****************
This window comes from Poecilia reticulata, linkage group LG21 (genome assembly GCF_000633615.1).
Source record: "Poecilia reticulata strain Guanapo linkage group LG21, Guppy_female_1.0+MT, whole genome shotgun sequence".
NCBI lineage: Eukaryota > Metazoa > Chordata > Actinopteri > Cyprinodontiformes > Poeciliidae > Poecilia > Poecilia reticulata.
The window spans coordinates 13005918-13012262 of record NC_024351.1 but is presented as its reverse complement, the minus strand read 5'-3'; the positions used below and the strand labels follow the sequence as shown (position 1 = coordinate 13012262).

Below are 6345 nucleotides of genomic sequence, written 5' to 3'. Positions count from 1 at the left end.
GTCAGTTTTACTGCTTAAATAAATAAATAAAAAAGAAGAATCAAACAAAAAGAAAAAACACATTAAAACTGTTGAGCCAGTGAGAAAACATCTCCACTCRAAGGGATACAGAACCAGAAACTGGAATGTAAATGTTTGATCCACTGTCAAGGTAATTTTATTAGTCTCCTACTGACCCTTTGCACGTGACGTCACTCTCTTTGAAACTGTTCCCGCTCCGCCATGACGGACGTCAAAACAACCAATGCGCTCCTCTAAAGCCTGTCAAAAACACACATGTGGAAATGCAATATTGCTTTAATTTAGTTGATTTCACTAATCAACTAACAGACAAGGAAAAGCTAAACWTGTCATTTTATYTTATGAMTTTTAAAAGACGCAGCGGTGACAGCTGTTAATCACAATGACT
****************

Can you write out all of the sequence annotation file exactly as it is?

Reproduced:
This window comes from Poecilia reticulata, linkage group LG21 (genome assembly GCF_000633615.1).
Source record: "Poecilia reticulata strain Guanapo linkage group LG21, Guppy_female_1.0+MT, whole genome shotgun sequence".
NCBI lineage: Eukaryota > Metazoa > Chordata > Actinopteri > Cyprinodontiformes > Poeciliidae > Poecilia > Poecilia reticulata.
The window spans coordinates 13005918-13012262 of record NC_024351.1 but is presented as its reverse complement, the minus strand read 5'-3'; the positions used below and the strand labels follow the sequence as shown (position 1 = coordinate 13012262).

Below are 6345 nucleotides of genomic sequence, written 5' to 3'. Positions count from 1 at the left end.
GTCAGTTTTACTGCTTAAATAAATAAATAAAAAAGAAGAATCAAACAAAAAGAAAAAACACATTAAAACTGTTGAGCCAGTGAGAAAACATCTCCACTCRAAGGGATACAGAACCAGAAACTGGAATGTAAATGTTTGATCCACTGTCAAGGTAATTTTATTAGTCTCCTACTGACCCTTTGCACGTGACGTCACTCTCTTTGAAACTGTTCCCGCTCCGCCATGACGGACGTCAAAACAACCAATGCGCTCCTCTAAAGCCTGTCAAAAACACACATGTGGAAATGCAATATTGCTTTAATTTAGTTGATTTCACTAATCAACTAACAGACAAGGAAAAGCTAAACWTGTCATTTTATYTTATGAMTTTTAAAAGACGCAGCGGTGACAGCTGTTAATCACAATGACT